Here is another comment on Mormon tea. Provided you take delight in the astringent flavour of this beverage and do not bother about the high amount of tannins enclosed by it, you shall definitely be contended drinking this tea, which possesses a number of therapeutic properties. However, if you anticipate that drinking Mormon tea will bring about remarkable remedial effects, you are likely to be disenchanted.
Mormon tea or Ephedra nevadensis plants are basically a dwarfed and weather-beaten shrub. Since the times of the Aztec era, this herb has been providing a stimulating drink for the inhabitants of south-western America and the adjoining regions in Mexico. According to one theory the name Mormon tea has its origin in the initial Mormon settlers in the region, who kept themselves away from drinking the normal tea as well as coffee, but consumed a drink prepared by brewing Ephedra nevadensis plants. In effect, this herbal tea is prepared using the powdered dried up branches of the plant.
It may be noted that Mormon tea is linked to the Chinese herb ma huang (botanical name Ephedra sinica) that enclosed the medicine ephedrine, which works as a decongestant, bronchial dilator and stimulant for the central nervous system and is extensively used in contemporary times. However, it needs to be mentioned that the American Ephedra does not enclose any ephedrine.
Although Mormon tea has been traditionally used to treat a number of health conditions, till date there has been no research that corroborates the remedial uses of this herb in folk medicine. An herbal tea prepared from the branches of the Ephedra nevadensis plant is still used as a favourite beverage to quench thirst. While not even a trace of ephedrine is present in the American ephedras, advocates of Mormon tea claim that, very similar to ma huang, its Chinese relative has rich ephedrine content, this beverage works in the form of a medication for asthma as well as decongestant. In the desert regions, where this herb is found growing naturally, people chew a small piece of the herb’s twig to alleviate the pain caused by sunburned lips.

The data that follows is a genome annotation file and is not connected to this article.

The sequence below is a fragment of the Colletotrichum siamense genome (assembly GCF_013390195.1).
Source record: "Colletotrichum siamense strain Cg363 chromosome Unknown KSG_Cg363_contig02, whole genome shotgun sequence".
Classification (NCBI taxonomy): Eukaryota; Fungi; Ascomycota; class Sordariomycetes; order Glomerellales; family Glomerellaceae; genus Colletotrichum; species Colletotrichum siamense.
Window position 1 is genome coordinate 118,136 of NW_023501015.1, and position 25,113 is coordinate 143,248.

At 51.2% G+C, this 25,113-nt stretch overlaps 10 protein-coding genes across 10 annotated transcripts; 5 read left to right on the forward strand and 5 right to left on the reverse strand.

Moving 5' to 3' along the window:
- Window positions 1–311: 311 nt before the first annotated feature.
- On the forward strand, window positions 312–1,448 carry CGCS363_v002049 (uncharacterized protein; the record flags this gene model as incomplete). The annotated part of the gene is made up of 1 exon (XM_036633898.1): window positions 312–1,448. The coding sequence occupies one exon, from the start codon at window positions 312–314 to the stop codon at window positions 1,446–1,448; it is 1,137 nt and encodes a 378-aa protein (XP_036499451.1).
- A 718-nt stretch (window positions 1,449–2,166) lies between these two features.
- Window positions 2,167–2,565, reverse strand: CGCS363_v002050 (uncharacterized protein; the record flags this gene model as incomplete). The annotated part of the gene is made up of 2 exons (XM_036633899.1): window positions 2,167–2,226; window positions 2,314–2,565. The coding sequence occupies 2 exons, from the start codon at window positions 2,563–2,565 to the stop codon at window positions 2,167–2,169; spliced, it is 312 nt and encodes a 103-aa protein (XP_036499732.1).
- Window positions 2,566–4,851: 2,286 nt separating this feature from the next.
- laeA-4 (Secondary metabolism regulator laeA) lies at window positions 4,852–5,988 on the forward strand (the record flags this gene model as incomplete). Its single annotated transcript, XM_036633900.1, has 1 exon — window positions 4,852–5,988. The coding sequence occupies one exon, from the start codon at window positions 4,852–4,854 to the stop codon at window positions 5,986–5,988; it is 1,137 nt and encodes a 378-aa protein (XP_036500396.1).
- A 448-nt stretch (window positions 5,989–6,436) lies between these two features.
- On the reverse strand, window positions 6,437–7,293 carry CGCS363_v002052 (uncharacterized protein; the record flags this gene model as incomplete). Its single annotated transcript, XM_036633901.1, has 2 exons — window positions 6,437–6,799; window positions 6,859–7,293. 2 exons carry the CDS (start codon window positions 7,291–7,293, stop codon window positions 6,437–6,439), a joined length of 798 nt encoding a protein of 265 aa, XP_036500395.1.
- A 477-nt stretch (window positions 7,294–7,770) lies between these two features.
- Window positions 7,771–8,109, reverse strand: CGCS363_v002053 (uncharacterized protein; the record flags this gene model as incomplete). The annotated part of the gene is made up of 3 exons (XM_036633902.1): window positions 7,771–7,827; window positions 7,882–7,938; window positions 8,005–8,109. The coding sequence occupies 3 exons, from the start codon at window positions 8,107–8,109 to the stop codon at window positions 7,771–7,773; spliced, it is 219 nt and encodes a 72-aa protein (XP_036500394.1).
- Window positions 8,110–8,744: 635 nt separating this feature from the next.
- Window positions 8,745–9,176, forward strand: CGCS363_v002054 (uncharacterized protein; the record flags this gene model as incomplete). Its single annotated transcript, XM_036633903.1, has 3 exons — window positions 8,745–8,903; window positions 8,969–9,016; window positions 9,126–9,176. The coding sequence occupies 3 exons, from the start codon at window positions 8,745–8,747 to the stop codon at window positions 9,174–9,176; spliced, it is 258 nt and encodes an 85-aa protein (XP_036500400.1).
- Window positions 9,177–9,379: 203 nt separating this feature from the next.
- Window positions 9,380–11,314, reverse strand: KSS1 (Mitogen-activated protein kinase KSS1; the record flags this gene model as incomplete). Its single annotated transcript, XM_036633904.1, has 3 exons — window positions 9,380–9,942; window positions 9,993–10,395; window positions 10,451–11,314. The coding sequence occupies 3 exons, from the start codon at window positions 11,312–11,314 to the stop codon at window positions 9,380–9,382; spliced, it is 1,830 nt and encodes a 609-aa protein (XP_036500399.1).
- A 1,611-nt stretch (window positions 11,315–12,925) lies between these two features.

The stems of Mormon tea or Ephedra nevadensis plants possess diuretic, tonic, blood purifying as well as febrifuge (any medication that helps to reduce fever) properties. In addition, Mormon tea is also useful for treating urogenital problems. In folk medicine, an infusion prepared with the herb has been used to cure kidney disorders, gonorrhea as well as the primary stages of syphilis. A poultice prepared with the powdered stem of Ephedra nevadensis is applied externally to heal sores. It may be noted that the stems of majority of the plants belonging to this genus enclose alkaloid ephedrine and are considered to be valuable in treating conditions like asthma as well as several problems related to the respiratory tract. Instead of using the isolated elements of this herb or different from using isolated ephedrine, using low concentrations of the whole Ephedra nevadensis plant are unlikely to result in any adverse side effects.
It needs to be underlined here that the herb Ephedra does not heal asthma, but in several instances it may prove to be extremely effectual in curing the symptoms related to asthma and thereby making life rather more comfortable for the patients. The stems of this plant may be used either fresh or dried and are generally brewed to prepare a tea. However, these stems may also be consumed raw. It is best if you consume the tender stems of Ephedra nevadensis, while the older stems may be brewed into a tea. The stems of Ephedra nevadensis can be harvested throughout the year and dried up for use when necessary.